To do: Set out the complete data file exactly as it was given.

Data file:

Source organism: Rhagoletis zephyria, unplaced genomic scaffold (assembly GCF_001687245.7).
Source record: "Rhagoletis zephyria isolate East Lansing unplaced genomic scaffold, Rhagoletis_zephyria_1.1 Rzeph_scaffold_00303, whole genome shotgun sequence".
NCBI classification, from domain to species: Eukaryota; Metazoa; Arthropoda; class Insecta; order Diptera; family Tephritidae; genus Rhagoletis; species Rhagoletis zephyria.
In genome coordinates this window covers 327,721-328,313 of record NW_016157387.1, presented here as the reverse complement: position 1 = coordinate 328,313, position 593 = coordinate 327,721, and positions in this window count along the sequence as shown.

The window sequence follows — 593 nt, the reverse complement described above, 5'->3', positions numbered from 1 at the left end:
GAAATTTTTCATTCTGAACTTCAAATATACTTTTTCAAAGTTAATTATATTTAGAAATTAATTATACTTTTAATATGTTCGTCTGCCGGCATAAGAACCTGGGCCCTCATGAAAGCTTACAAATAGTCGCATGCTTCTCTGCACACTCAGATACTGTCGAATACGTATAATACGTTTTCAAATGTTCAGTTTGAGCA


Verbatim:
Source organism: Rhagoletis zephyria, unplaced genomic scaffold (assembly GCF_001687245.7).
Source record: "Rhagoletis zephyria isolate East Lansing unplaced genomic scaffold, Rhagoletis_zephyria_1.1 Rzeph_scaffold_00303, whole genome shotgun sequence".
NCBI classification, from domain to species: Eukaryota; Metazoa; Arthropoda; class Insecta; order Diptera; family Tephritidae; genus Rhagoletis; species Rhagoletis zephyria.
In genome coordinates this window covers 327,721-328,313 of record NW_016157387.1, presented here as the reverse complement: position 1 = coordinate 328,313, position 593 = coordinate 327,721, and positions in this window count along the sequence as shown.

The window sequence follows — 593 nt, the reverse complement described above, 5'->3', positions numbered from 1 at the left end:
GAAATTTTTCATTCTGAACTTCAAATATACTTTTTCAAAGTTAATTATATTTAGAAATTAATTATACTTTTAATATGTTCGTCTGCCGGCATAAGAACCTGGGCCCTCATGAAAGCTTACAAATAGTCGCATGCTTCTCTGCACACTCAGATACTGTCGAATACGTATAATACGTTTTCAAATGTTCAGTTTGAGCA